A quick get-away

Spring must really be here.  Aside from the fact that it’s sunny and warm again today, there’s another sigh.  The little Eastern Chipmunk that lives under my building has been out and running through the bushes again.  I often get to greet him when I leave in the morning, or when I take my recycling bin out to the street.  He likes to perch on the edge of a wooden planter.  Any time that I’ve approached him, he’s definitely got me in his sights and will wait until I’m 10-15 feet away before taking off.  That distance is called his flight-initiation distance (FID) and it’s something that’s been studied in many groups of animals.  But this posting isn’t about FID’s.  It’s more about where he goes!  I’ve seen him bop off into several different burrows around the building.  I had assumed that those holes were his home burrow entrances, but they are, apparently, more likely to be escape burrows that are not connected to his actual home.  And his relatively low FID might be explained because these little chipmunks are very familiar with their own territories.

Clarke, M.F., K.B. da Silva, H. Lair, R. Pocklington, D.L. Kramer and R.L. McLaughlin. 1993.  Site familiarity affects escape behaviour of the eastern chipmunk, Tamias striatus. Oikos 66: 533-537

These researchers (and that’s a lot of people to study such a little chipmunk) took chipmunks out of their territories and measured how long it took them to get to cover when facing a perceived threat and compared it to the time it took when they were on their own territories.  Chipmunks are always faster when they’re in their own territory.  And really, that’s not such a surprising thing to find.  I mean, when I go grocery shopping at my normal store, I can get things done fairly quickly because I know which aisles I need and which ones I can skip.  If I go shopping at a new store, it always takes longer to find the same sets of things because the arrangement is different.  Ok, so the chipmunk results aren’t all that surprising, but hang on…this difference means that these cute, fuzzy little guys have a spatial memory of their own locations (in much the same way we do).  It means they recognize and remember where things are in their own territory.  Now, if only I could remember how to find the parking lot entrance to my friend’s place uptown instead of having to circle the block each time I go, I’ll be on par with the chipmunks!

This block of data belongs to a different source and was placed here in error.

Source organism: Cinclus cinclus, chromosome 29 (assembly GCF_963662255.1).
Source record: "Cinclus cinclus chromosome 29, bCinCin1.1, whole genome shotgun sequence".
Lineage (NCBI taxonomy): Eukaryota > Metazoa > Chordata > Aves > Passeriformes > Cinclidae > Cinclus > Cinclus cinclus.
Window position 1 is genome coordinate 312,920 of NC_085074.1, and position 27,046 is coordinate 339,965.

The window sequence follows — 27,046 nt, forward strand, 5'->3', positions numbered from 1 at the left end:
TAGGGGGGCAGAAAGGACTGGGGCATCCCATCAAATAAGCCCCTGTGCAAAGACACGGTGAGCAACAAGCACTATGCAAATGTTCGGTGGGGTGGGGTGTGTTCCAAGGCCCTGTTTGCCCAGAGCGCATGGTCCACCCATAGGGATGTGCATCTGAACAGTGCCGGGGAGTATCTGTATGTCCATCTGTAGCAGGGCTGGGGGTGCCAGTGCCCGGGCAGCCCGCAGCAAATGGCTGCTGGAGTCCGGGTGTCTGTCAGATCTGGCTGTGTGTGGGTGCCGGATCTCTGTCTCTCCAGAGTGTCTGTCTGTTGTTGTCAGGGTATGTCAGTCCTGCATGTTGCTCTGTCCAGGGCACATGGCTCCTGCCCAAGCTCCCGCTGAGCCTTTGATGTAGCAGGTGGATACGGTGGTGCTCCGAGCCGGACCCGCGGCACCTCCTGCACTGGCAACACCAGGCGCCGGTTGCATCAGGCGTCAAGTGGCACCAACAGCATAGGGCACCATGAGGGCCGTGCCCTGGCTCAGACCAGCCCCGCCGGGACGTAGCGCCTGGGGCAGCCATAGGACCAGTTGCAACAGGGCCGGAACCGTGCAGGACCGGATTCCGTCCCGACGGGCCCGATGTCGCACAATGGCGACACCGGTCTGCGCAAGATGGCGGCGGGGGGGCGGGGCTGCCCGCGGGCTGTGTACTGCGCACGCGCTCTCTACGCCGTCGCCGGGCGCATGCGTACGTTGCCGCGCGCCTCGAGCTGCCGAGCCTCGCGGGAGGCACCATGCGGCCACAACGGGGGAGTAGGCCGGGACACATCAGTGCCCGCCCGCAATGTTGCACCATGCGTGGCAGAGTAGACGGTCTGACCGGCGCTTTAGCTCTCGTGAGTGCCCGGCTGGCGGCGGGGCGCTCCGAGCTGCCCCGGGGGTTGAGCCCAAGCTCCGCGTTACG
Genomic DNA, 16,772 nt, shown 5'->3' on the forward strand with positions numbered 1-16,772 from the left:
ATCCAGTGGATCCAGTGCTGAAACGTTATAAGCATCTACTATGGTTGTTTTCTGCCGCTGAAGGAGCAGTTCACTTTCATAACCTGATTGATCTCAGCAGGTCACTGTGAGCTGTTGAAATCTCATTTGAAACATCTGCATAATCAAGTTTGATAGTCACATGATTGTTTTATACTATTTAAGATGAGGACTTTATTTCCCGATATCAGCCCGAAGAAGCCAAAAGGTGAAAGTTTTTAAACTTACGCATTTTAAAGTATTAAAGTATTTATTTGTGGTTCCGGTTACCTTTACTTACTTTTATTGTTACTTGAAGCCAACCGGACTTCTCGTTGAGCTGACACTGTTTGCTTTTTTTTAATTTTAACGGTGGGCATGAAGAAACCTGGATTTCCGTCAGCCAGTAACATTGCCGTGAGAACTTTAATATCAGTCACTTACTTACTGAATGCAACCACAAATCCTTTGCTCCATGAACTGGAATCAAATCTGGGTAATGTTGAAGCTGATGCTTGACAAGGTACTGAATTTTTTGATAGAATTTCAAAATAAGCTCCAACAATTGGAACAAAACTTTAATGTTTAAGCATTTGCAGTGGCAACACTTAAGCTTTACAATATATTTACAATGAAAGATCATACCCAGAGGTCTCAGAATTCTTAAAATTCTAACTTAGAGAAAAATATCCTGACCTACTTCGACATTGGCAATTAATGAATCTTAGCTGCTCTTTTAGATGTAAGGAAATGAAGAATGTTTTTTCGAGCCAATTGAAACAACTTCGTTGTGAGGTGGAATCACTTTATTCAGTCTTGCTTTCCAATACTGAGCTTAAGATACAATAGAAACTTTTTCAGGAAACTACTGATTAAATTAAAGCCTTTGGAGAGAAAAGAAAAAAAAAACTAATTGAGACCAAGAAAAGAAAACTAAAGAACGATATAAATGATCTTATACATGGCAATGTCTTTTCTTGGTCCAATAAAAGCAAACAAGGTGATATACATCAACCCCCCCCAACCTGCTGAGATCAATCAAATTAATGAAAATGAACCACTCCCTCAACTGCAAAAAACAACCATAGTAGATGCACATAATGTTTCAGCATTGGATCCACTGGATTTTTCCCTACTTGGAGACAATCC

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About thomasbiology

I'm an Associate Professor of Biology at Queens University of Charlotte with a background in animal behavior with an emphasis in bird song. I've got two secret goals with this blog (well, since I'm sharing them, they're not so secret): 1. To encourage people to look at the natural world around them- not just as a hiking destination, but to notice all the little things moving around them all the time; and 2. To show some of the science that relates to these little things moving around. There's some really fascinating research out there that so few people get to see.
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